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Product Details

  • ISBN-13: 9780071378253
  • Publisher: McGraw-Hill Companies, The
  • Publication date: 5/17/2002
  • Edition number: 1
  • Pages: 448
  • Product dimensions: 6.37 (w) x 9.29 (h) x 1.53 (d)

Table of Contents

Preface: Reembarking on an Intellectual Voyage
Acknowledgments
Ch. 1 The Cosmic Mirror 1
Ch. 2 Up from Dragons 11
Ch. 3 Neurons Unlimited 25
Ch. 4 Superbrain 41
Ch. 5 Mind-Engine 55
Ch. 6 Neural Revolution 69
Ch. 7 Machiavellian Neurons 81
Ch. 8 The Troop within Our Heads 93
Ch. 9 Our Living Concern 109
Ch. 10 Doing the Right Thing 127
Ch. 11 Where Memories Are Made 141
Ch. 12 What Are We? 159
Ch. 13 Of Human Bonding 183
Ch. 14 The Symbolic Brain 191
Ch. 15 Lucy and Kanzi: Travelers to Humanity 207
Ch. 16 The Runaway Species 229
Ch. 17 The Billion-Hour Journey 247
Ch. 18 Third-Millennium Brain 267
Notes 285
Bibliography 327
Index 405
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Sort by: Showing all of 2 Customer Reviews
  • Anonymous

    Posted September 18, 2002

    Brains More Flexible Than You Think!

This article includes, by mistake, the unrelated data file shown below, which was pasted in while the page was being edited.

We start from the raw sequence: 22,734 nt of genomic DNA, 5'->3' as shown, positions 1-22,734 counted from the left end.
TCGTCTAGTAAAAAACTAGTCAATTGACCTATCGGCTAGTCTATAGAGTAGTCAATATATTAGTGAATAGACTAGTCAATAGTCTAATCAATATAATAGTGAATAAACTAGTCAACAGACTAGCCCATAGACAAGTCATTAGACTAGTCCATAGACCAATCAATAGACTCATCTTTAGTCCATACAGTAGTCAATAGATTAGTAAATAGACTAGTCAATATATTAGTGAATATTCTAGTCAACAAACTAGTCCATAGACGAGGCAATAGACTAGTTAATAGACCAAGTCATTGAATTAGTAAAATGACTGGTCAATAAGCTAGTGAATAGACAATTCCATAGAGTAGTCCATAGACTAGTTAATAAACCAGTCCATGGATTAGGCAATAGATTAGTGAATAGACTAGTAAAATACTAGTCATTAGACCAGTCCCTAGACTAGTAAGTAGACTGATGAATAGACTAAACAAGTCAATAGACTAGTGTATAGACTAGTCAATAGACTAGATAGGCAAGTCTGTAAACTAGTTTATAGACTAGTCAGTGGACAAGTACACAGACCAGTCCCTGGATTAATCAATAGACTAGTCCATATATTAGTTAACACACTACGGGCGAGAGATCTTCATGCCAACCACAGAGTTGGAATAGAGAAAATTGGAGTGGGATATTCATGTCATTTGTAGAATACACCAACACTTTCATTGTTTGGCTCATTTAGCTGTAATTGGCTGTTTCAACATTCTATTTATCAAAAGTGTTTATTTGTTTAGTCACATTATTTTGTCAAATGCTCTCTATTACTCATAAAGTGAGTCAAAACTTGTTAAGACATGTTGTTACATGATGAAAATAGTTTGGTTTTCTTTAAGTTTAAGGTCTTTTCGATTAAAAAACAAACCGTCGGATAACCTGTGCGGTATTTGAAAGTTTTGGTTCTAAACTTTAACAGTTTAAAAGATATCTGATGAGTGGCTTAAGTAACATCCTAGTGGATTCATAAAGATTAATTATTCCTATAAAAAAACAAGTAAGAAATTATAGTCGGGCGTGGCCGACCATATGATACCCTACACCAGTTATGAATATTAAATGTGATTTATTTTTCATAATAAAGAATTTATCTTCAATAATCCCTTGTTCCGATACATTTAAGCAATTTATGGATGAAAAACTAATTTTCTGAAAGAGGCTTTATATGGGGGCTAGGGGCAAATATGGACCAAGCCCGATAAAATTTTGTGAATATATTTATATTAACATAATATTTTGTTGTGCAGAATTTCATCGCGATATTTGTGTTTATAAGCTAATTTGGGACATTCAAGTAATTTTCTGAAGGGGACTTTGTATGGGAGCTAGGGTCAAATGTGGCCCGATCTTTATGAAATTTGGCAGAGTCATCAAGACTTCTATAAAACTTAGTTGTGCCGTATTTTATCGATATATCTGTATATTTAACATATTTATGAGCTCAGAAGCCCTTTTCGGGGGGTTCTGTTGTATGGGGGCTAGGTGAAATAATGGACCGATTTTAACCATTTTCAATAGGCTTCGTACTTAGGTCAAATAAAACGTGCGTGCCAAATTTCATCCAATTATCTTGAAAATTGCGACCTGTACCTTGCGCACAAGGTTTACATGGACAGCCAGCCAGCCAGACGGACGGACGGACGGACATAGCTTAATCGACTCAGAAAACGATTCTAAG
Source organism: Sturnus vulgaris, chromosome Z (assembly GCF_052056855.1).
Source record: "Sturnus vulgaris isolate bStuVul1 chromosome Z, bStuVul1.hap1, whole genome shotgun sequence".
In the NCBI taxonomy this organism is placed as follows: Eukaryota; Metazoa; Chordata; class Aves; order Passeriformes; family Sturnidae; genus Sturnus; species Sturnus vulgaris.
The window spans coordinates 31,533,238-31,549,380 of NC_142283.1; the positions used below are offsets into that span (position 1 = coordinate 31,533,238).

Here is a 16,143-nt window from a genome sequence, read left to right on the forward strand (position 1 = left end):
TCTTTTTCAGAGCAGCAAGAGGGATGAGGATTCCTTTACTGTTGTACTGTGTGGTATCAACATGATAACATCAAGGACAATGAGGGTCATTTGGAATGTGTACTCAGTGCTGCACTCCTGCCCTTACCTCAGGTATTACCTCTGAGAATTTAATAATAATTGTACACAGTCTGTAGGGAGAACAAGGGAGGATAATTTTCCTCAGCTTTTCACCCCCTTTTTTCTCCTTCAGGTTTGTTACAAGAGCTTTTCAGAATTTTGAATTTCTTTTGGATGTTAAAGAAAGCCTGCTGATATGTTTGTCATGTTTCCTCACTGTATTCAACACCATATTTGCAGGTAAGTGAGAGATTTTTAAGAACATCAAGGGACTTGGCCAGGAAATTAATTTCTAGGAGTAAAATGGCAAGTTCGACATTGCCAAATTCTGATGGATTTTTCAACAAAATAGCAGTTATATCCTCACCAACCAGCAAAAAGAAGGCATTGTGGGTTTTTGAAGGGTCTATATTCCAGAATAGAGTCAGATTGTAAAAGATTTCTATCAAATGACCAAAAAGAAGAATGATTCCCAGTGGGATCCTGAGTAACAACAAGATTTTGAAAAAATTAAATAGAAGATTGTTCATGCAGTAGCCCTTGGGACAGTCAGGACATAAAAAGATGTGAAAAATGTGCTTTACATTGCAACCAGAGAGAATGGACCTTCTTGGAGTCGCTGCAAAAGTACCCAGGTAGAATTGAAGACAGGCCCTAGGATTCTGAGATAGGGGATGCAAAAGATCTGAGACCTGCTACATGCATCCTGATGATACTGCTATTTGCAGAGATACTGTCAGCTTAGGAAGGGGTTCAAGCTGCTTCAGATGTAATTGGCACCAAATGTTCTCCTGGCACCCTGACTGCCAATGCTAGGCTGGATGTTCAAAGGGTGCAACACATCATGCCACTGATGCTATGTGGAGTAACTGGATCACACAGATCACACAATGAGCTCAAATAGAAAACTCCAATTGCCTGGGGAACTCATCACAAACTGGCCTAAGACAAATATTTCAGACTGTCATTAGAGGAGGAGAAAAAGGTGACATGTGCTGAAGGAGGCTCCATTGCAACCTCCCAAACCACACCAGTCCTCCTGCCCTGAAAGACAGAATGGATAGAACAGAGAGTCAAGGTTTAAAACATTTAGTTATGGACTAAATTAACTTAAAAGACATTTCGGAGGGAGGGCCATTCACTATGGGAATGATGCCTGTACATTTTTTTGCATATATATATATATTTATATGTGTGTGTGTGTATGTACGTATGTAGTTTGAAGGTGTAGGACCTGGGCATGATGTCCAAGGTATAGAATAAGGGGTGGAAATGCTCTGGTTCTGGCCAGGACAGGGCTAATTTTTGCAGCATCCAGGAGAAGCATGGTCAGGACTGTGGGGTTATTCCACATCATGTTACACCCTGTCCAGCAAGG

This book was a revelation. I read today in the NY Times about Stephen Pinker's "expert" ideas that brains are deeply genetically programmed (much like his view of language). I understand why he thinks so--political correctness is ridiculous and not everything is up for grabs. But what he doesn't seem to realize is the amazing capacities for change of the system he dismisses as a blank slate. Check out this book to see what I mean. Do your realize that people literally with half a brain hold down jobs and have decent IQs? It's true. I don't know if Pinker has read Up From Dragons but he should have. Thirty years of brain research is summarized with a new story of "mindware"--how the brain, in our highly social ancestors, programmed itself to do new things. Mother-child attachments, thinking about loved ones when they are not there, our status as a species which must keep track of others in our heads were all involved deeply in the transition from hunter-gatherer to modern human. Genetically we are no different from our ancestors a hundred thousand years ago. The difference between us and apes is thus obviously not a genetic ones. This excellent book by John Skoyles and Dorion Sagan provides the missing link between us and primate ancestors: the neurally changeable brain. This book has many exciting examples, such as the bull rider whose legs seemed paralyzed in his mind in the same position they were in when he was thrown, the boy who uses sonar on his bike to navigate, and the man who experiences orgasm in his feet. The last chapter discusses how neurofeedback software is going to change human evolution; again, it's a matter of our brain's programmability, not its genetic straitjacket.